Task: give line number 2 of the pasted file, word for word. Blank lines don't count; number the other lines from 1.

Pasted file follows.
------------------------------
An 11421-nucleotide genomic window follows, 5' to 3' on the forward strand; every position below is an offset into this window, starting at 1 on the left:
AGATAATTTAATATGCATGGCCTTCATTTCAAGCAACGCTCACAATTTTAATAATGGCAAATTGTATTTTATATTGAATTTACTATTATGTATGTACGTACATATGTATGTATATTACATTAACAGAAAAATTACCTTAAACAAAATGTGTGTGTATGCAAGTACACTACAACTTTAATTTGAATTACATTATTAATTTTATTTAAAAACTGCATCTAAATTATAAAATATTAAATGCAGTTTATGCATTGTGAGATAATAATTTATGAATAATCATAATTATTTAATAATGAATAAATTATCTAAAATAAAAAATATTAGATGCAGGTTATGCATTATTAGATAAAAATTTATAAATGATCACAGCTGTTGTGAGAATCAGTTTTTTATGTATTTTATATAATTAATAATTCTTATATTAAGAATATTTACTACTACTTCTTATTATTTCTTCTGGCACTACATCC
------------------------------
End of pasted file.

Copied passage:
AGATAATTTAATATGCATGGCCTTCATTTCAAGCAACGCTCACAATTTTAATAATGGCAAATTGTATTTTATATTGAATTTACTATTATGTATGTACGTACATATGTATGTATATTACATTAACAGAAAAATTACCTTAAACAAAATGTGTGTGTATGCAAGTACACTACAACTTTAATTTGAATTACATTATTAATTTTATTTAAAAACTGCATCTAAATTATAAAATATTAAATGCAGTTTATGCATTGTGAGATAATAATTTATGAATAATCATAATTATTTAATAATGAATAAATTATCTAAAATAAAAAATATTAGATGCAGGTTATGCATTATTAGATAAAAATTTATAAATGATCACAGCTGTTGTGAGAATCAGTTTTTTATGTATTTTATATAATTAATAATTCTTATATTAAGAATATTTACTACTACTTCTTATTATTTCTTCTGGCACTACATCC